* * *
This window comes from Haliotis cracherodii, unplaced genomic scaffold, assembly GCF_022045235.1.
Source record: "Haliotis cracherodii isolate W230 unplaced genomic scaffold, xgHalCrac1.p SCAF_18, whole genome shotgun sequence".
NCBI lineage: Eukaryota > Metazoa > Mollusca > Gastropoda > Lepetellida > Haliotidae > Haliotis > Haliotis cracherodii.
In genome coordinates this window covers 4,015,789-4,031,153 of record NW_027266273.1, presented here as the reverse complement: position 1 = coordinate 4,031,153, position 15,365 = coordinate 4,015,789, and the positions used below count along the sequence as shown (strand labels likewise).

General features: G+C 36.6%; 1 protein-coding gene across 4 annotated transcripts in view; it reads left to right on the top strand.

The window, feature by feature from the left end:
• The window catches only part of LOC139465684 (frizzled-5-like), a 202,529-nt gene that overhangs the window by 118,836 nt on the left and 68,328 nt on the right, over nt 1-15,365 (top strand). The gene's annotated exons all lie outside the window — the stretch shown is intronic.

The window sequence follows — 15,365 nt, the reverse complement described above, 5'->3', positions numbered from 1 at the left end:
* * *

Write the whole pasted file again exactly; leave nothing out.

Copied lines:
This window comes from Haliotis cracherodii, unplaced genomic scaffold, assembly GCF_022045235.1.
Source record: "Haliotis cracherodii isolate W230 unplaced genomic scaffold, xgHalCrac1.p SCAF_18, whole genome shotgun sequence".
NCBI lineage: Eukaryota > Metazoa > Mollusca > Gastropoda > Lepetellida > Haliotidae > Haliotis > Haliotis cracherodii.
In genome coordinates this window covers 4,015,789-4,031,153 of record NW_027266273.1, presented here as the reverse complement: position 1 = coordinate 4,031,153, position 15,365 = coordinate 4,015,789, and the positions used below count along the sequence as shown (strand labels likewise).

General features: G+C 36.6%; 1 protein-coding gene across 4 annotated transcripts in view; it reads left to right on the top strand.

The window, feature by feature from the left end:
• The window catches only part of LOC139465684 (frizzled-5-like), a 202,529-nt gene that overhangs the window by 118,836 nt on the left and 68,328 nt on the right, over nt 1-15,365 (top strand). The gene's annotated exons all lie outside the window — the stretch shown is intronic.

The window sequence follows — 15,365 nt, the reverse complement described above, 5'->3', positions numbered from 1 at the left end: